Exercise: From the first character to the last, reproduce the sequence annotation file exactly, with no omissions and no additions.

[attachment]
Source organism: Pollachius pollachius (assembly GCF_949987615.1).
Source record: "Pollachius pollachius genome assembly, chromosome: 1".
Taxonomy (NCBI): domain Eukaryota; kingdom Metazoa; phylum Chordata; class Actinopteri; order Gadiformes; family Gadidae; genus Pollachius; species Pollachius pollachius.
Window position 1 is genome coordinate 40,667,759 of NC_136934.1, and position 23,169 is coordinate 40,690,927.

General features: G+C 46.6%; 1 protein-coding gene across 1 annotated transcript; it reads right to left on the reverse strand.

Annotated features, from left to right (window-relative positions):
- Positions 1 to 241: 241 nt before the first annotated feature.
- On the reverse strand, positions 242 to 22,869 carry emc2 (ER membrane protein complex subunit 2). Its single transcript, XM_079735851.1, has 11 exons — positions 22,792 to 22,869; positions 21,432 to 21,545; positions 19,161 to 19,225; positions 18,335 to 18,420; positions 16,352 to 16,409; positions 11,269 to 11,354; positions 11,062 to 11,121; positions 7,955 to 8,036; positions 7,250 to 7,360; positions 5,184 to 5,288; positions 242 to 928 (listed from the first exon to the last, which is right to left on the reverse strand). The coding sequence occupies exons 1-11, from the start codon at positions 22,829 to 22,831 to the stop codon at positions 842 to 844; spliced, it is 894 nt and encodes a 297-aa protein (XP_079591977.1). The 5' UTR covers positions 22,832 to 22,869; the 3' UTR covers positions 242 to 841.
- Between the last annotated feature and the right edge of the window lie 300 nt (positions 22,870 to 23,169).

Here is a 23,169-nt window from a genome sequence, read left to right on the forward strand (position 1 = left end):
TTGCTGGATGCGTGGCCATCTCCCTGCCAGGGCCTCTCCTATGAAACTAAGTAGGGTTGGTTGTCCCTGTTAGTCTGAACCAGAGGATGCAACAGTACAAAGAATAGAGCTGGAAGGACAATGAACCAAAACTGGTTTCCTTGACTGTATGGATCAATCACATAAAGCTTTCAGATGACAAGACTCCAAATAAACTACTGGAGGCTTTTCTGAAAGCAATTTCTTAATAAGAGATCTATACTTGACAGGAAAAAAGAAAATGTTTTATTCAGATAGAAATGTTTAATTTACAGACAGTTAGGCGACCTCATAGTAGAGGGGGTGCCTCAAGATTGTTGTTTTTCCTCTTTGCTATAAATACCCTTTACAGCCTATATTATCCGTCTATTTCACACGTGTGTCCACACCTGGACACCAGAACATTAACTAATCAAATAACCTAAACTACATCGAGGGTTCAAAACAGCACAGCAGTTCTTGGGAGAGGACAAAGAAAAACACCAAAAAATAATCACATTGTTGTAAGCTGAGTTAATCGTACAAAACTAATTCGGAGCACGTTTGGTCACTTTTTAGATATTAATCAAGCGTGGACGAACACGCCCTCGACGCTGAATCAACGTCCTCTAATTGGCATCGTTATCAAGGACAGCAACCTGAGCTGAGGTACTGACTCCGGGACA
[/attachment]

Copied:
Source organism: Pollachius pollachius (assembly GCF_949987615.1).
Source record: "Pollachius pollachius genome assembly, chromosome: 1".
Taxonomy (NCBI): domain Eukaryota; kingdom Metazoa; phylum Chordata; class Actinopteri; order Gadiformes; family Gadidae; genus Pollachius; species Pollachius pollachius.
Window position 1 is genome coordinate 40,667,759 of NC_136934.1, and position 23,169 is coordinate 40,690,927.

General features: G+C 46.6%; 1 protein-coding gene across 1 annotated transcript; it reads right to left on the reverse strand.

Annotated features, from left to right (window-relative positions):
- Positions 1 to 241: 241 nt before the first annotated feature.
- On the reverse strand, positions 242 to 22,869 carry emc2 (ER membrane protein complex subunit 2). Its single transcript, XM_079735851.1, has 11 exons — positions 22,792 to 22,869; positions 21,432 to 21,545; positions 19,161 to 19,225; positions 18,335 to 18,420; positions 16,352 to 16,409; positions 11,269 to 11,354; positions 11,062 to 11,121; positions 7,955 to 8,036; positions 7,250 to 7,360; positions 5,184 to 5,288; positions 242 to 928 (listed from the first exon to the last, which is right to left on the reverse strand). The coding sequence occupies exons 1-11, from the start codon at positions 22,829 to 22,831 to the stop codon at positions 842 to 844; spliced, it is 894 nt and encodes a 297-aa protein (XP_079591977.1). The 5' UTR covers positions 22,832 to 22,869; the 3' UTR covers positions 242 to 841.
- Between the last annotated feature and the right edge of the window lie 300 nt (positions 22,870 to 23,169).

Here is a 23,169-nt window from a genome sequence, read left to right on the forward strand (position 1 = left end):
TTGCTGGATGCGTGGCCATCTCCCTGCCAGGGCCTCTCCTATGAAACTAAGTAGGGTTGGTTGTCCCTGTTAGTCTGAACCAGAGGATGCAACAGTACAAAGAATAGAGCTGGAAGGACAATGAACCAAAACTGGTTTCCTTGACTGTATGGATCAATCACATAAAGCTTTCAGATGACAAGACTCCAAATAAACTACTGGAGGCTTTTCTGAAAGCAATTTCTTAATAAGAGATCTATACTTGACAGGAAAAAAGAAAATGTTTTATTCAGATAGAAATGTTTAATTTACAGACAGTTAGGCGACCTCATAGTAGAGGGGGTGCCTCAAGATTGTTGTTTTTCCTCTTTGCTATAAATACCCTTTACAGCCTATATTATCCGTCTATTTCACACGTGTGTCCACACCTGGACACCAGAACATTAACTAATCAAATAACCTAAACTACATCGAGGGTTCAAAACAGCACAGCAGTTCTTGGGAGAGGACAAAGAAAAACACCAAAAAATAATCACATTGTTGTAAGCTGAGTTAATCGTACAAAACTAATTCGGAGCACGTTTGGTCACTTTTTAGATATTAATCAAGCGTGGACGAACACGCCCTCGACGCTGAATCAACGTCCTCTAATTGGCATCGTTATCAAGGACAGCAACCTGAGCTGAGGTACTGACTCCGGGACA